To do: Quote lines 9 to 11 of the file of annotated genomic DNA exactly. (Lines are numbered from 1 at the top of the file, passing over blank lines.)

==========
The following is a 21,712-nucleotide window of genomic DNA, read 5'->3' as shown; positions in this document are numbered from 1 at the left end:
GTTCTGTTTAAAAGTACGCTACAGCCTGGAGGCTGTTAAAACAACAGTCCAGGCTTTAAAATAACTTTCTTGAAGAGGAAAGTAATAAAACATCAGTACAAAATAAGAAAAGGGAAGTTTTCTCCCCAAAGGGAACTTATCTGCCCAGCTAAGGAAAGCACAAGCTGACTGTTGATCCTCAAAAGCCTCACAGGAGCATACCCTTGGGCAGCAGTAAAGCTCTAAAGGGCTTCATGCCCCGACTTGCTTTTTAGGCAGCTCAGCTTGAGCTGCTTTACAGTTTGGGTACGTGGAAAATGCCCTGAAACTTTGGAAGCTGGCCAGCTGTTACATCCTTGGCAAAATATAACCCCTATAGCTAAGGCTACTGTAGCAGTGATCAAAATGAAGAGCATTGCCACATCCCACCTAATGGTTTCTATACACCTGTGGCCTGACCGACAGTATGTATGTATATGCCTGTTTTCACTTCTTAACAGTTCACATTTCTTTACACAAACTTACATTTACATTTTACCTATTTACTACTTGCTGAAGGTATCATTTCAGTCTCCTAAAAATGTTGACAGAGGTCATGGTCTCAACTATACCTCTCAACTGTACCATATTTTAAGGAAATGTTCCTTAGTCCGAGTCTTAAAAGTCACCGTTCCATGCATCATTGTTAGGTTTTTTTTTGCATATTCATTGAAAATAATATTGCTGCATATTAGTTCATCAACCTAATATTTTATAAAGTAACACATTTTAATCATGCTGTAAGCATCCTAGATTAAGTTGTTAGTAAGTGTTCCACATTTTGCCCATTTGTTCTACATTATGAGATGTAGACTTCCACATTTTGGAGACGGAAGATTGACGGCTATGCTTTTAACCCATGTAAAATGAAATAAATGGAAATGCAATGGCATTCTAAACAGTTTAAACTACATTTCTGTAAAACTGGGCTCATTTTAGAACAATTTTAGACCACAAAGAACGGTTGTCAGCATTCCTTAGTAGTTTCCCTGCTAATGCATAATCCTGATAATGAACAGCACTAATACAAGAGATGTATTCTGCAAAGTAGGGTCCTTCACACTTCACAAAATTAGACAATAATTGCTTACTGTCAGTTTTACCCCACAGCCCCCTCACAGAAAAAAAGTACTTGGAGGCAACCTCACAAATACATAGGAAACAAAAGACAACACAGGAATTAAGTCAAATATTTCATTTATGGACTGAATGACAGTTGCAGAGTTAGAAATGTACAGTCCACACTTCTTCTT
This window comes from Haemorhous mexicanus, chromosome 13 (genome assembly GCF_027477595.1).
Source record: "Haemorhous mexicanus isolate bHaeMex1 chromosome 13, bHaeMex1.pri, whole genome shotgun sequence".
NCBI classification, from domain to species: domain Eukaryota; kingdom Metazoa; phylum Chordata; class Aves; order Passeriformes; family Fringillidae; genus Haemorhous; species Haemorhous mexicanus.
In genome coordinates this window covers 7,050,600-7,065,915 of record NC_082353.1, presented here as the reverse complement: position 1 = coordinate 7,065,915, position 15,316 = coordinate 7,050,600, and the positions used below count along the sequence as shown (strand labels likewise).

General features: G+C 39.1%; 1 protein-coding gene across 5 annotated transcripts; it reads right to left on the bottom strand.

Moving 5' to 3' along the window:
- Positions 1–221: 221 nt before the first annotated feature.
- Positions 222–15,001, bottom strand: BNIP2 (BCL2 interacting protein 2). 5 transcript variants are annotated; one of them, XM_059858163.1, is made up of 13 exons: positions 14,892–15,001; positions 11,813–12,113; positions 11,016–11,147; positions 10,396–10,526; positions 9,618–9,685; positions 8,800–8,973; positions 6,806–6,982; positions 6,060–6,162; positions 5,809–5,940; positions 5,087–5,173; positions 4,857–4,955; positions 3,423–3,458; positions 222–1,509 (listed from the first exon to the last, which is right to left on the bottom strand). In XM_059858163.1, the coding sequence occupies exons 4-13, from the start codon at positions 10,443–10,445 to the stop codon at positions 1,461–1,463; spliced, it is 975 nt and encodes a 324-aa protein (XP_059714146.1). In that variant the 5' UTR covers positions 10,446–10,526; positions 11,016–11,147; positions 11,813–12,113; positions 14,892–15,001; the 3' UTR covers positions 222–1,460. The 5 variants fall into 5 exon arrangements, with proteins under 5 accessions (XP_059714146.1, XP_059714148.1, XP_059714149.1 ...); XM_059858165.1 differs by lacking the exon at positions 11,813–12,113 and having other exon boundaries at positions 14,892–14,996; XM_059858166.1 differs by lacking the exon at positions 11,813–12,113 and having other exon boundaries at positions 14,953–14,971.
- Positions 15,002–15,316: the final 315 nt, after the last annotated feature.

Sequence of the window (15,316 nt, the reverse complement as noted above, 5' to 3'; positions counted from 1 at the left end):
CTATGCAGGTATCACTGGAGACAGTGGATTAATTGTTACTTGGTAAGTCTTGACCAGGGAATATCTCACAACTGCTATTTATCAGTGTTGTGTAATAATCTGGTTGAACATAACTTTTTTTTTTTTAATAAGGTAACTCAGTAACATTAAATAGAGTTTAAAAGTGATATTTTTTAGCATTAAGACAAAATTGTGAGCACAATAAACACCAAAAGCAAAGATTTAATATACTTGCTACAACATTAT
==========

- Positions 1–221: 221 nt before the first annotated feature.
- Positions 222–15,001, bottom strand: BNIP2 (BCL2 interacting protein 2). 5 transcript variants are annotated; one of them, XM_059858163.1, is made up of 13 exons: positions 14,892–15,001; positions 11,813–12,113; positions 11,016–11,147; positions 10,396–10,526; positions 9,618–9,685; positions 8,800–8,973; positions 6,806–6,982; positions 6,060–6,162; positions 5,809–5,940; positions 5,087–5,173; positions 4,857–4,955; positions 3,423–3,458; positions 222–1,509 (listed from the first exon to the last, which is right to left on the bottom strand). In XM_059858163.1, the coding sequence occupies exons 4-13, from the start codon at positions 10,443–10,445 to the stop codon at positions 1,461–1,463; spliced, it is 975 nt and encodes a 324-aa protein (XP_059714146.1). In that variant the 5' UTR covers positions 10,446–10,526; positions 11,016–11,147; positions 11,813–12,113; positions 14,892–15,001; the 3' UTR covers positions 222–1,460. The 5 variants fall into 5 exon arrangements, with proteins under 5 accessions (XP_059714146.1, XP_059714148.1, XP_059714149.1 ...); XM_059858165.1 differs by lacking the exon at positions 11,813–12,113 and having other exon boundaries at positions 14,892–14,996; XM_059858166.1 differs by lacking the exon at positions 11,813–12,113 and having other exon boundaries at positions 14,953–14,971.
- Positions 15,002–15,316: the final 315 nt, after the last annotated feature.